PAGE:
NEW TEXAS A&M STUDY DETAILS FARM IMPACTS OF DEMOCRATIC TAX PROPOSALS
This week, Texas A&M University released a new study analyzing the potential impacts of two Democratic-led tax proposals introduced in the Senate. The first, the STEP Act, is led by Sen. Chris Van Hollen (D-Md.) and would repeal the “step up” from basis calculations while also instituting a capital gains tax at death. The second, “For the 99.5 Percent Act” from Sen. Bernie Sanders (I-Vt.), would significantly reduce the estate tax exemption. The study, produced at the requests of House and Senate Agriculture Committee Ranking Members Sen. John Boozman (R-Ark.) and Rep. GT Thompson (R-Pa.), found that the step-up/capital gains proposal would cost the average farm over $726,000, while the estate tax proposal would cost the average farm in excess of $2.1 million – each of the proposals likely to impact over 97 percent of operations. Researchers with Texas A&M noted that the overwhelming majority of farms subject to these new tax liabilities would need to debt-fund their repayments. To read the study, click here. NPPC opposes elimination of the “stepped up basis,” as it would significantly reduce the appeal of farming as a means of passing livelihood generation to generation.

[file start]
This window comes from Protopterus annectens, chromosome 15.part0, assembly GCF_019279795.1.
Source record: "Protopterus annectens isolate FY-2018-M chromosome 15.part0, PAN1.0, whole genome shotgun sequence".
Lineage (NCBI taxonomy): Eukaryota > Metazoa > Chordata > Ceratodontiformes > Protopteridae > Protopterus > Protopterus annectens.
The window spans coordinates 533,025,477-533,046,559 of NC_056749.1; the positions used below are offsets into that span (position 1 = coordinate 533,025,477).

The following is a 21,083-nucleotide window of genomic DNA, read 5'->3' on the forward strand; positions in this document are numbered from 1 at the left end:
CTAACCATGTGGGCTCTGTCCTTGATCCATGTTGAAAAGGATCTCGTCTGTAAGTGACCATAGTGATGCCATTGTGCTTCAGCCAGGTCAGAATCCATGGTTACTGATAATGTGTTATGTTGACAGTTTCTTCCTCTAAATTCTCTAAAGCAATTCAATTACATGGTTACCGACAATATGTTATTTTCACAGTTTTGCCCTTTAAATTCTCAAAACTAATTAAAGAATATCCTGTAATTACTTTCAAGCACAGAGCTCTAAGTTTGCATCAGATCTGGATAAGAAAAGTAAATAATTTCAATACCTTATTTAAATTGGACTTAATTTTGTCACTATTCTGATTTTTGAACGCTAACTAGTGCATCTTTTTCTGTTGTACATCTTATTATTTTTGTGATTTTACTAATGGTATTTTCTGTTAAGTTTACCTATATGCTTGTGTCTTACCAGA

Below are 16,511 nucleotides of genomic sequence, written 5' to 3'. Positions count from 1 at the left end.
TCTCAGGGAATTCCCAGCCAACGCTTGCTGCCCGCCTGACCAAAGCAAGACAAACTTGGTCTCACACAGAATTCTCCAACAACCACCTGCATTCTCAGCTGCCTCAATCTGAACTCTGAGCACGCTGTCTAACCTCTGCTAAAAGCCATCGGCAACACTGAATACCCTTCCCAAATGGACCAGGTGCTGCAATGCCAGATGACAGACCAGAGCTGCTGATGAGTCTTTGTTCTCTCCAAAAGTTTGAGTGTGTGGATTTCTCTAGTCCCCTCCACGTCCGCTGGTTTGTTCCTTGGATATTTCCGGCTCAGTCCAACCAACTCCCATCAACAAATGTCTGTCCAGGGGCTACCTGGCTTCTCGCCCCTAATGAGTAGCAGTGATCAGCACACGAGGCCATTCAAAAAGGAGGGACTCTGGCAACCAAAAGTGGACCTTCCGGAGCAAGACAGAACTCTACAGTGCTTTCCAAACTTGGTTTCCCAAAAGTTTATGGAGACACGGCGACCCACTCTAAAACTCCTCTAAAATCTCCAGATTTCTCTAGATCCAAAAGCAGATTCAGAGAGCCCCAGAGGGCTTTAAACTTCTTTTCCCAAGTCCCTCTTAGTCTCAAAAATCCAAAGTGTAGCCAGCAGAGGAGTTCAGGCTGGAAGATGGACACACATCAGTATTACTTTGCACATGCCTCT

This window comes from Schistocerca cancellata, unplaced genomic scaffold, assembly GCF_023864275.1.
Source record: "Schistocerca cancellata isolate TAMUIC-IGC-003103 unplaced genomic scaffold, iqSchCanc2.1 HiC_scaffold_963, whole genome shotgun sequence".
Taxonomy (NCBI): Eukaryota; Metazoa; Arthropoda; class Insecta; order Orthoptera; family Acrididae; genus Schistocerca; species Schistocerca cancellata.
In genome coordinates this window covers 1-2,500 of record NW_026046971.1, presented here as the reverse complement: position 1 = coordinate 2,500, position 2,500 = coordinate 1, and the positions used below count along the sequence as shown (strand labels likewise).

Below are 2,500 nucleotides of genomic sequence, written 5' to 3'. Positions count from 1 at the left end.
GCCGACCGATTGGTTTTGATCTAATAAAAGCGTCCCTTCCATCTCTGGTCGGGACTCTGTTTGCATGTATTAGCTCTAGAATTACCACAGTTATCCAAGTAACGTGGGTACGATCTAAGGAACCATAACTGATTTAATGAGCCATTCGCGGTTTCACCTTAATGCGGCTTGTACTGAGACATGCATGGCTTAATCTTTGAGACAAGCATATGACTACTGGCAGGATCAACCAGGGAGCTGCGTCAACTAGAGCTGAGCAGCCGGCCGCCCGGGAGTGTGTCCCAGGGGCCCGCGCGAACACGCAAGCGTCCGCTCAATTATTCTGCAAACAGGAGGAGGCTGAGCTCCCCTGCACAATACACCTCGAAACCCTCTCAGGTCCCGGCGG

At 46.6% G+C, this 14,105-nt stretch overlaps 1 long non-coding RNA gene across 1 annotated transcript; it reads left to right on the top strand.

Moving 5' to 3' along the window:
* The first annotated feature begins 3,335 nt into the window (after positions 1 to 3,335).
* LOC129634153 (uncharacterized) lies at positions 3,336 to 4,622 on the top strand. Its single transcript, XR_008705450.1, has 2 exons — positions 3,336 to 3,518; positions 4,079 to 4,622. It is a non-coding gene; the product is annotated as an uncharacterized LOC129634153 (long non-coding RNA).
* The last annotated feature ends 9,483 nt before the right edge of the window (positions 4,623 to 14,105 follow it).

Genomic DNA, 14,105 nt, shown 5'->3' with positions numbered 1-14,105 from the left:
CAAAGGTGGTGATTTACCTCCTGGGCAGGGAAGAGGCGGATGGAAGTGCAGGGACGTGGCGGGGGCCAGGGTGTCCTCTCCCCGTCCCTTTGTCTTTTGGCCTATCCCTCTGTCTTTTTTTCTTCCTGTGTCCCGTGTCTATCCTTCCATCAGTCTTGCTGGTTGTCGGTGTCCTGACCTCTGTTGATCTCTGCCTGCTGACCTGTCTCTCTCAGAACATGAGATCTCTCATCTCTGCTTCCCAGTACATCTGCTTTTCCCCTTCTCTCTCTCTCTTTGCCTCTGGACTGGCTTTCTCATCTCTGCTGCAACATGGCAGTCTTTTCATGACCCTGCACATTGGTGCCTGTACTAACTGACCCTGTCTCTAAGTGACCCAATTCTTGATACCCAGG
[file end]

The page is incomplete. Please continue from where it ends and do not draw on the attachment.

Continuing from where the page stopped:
CDC TO TEMPORARILY BAN IMPORTED RESCUE DOGS FROM HIGH-RISK RABIES COUNTRIES
Effective July 14, the Centers for Disease Control and Prevention (CDC) will temporarily suspend the importation of dogs from more than 100 countries that are classified as high risk for dog rabies and countries that are not at high risk if the dogs have been in high-risk countries during the previous six months, the CDC announced this week. “This temporary action is necessary to ensure the health and safety of dogs imported into the United States and to protect the public’s health against the reintroduction of canine rabies virus variant (dog rabies) into the United States,” CDC explained. Earlier this year, NPPC sounded the alarm on the potential for imported rescue dogs from foreign animal disease (FAD)-positive countries to serve as disease carriers from their bedding, crates or coats. Preventing African swine fever and other FADs from entering the country is one of NPPC’s top priorities, and NPPC will continue to advocate for USDA to develop rules to address the safe importation of rescue dogs from FAD-positive countries.
USDA CONDUCTING OUTREACH WITH SWINE-RELATED SURVEYS